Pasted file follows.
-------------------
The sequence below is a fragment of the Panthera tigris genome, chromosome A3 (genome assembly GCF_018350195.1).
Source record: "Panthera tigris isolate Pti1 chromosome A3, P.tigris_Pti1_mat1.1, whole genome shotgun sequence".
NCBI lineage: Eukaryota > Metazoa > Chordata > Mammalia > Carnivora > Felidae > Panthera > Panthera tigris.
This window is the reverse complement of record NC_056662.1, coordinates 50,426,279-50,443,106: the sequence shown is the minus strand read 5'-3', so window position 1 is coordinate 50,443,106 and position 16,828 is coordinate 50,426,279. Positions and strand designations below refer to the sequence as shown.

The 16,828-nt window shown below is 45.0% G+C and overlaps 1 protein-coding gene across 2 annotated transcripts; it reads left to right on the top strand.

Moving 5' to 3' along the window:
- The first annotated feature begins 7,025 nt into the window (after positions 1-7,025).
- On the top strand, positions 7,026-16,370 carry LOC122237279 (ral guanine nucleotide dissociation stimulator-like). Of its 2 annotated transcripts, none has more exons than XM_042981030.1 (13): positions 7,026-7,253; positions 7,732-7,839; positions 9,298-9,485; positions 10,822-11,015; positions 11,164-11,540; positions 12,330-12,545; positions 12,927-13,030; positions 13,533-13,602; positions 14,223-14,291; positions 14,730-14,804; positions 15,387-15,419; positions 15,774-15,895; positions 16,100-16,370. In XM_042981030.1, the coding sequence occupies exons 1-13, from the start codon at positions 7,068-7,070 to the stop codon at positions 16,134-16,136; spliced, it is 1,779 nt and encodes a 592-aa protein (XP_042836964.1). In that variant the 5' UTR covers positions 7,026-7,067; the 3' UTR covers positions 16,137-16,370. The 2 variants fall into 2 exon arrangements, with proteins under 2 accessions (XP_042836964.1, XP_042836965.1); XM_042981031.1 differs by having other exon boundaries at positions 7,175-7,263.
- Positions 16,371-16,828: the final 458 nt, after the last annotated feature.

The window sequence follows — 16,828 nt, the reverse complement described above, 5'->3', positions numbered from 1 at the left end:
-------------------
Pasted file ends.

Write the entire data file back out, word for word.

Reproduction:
The sequence below is a fragment of the Panthera tigris genome, chromosome A3 (genome assembly GCF_018350195.1).
Source record: "Panthera tigris isolate Pti1 chromosome A3, P.tigris_Pti1_mat1.1, whole genome shotgun sequence".
NCBI lineage: Eukaryota > Metazoa > Chordata > Mammalia > Carnivora > Felidae > Panthera > Panthera tigris.
This window is the reverse complement of record NC_056662.1, coordinates 50,426,279-50,443,106: the sequence shown is the minus strand read 5'-3', so window position 1 is coordinate 50,443,106 and position 16,828 is coordinate 50,426,279. Positions and strand designations below refer to the sequence as shown.

The 16,828-nt window shown below is 45.0% G+C and overlaps 1 protein-coding gene across 2 annotated transcripts; it reads left to right on the top strand.

Moving 5' to 3' along the window:
- The first annotated feature begins 7,025 nt into the window (after positions 1-7,025).
- On the top strand, positions 7,026-16,370 carry LOC122237279 (ral guanine nucleotide dissociation stimulator-like). Of its 2 annotated transcripts, none has more exons than XM_042981030.1 (13): positions 7,026-7,253; positions 7,732-7,839; positions 9,298-9,485; positions 10,822-11,015; positions 11,164-11,540; positions 12,330-12,545; positions 12,927-13,030; positions 13,533-13,602; positions 14,223-14,291; positions 14,730-14,804; positions 15,387-15,419; positions 15,774-15,895; positions 16,100-16,370. In XM_042981030.1, the coding sequence occupies exons 1-13, from the start codon at positions 7,068-7,070 to the stop codon at positions 16,134-16,136; spliced, it is 1,779 nt and encodes a 592-aa protein (XP_042836964.1). In that variant the 5' UTR covers positions 7,026-7,067; the 3' UTR covers positions 16,137-16,370. The 2 variants fall into 2 exon arrangements, with proteins under 2 accessions (XP_042836964.1, XP_042836965.1); XM_042981031.1 differs by having other exon boundaries at positions 7,175-7,263.
- Positions 16,371-16,828: the final 458 nt, after the last annotated feature.

The window sequence follows — 16,828 nt, the reverse complement described above, 5'->3', positions numbered from 1 at the left end: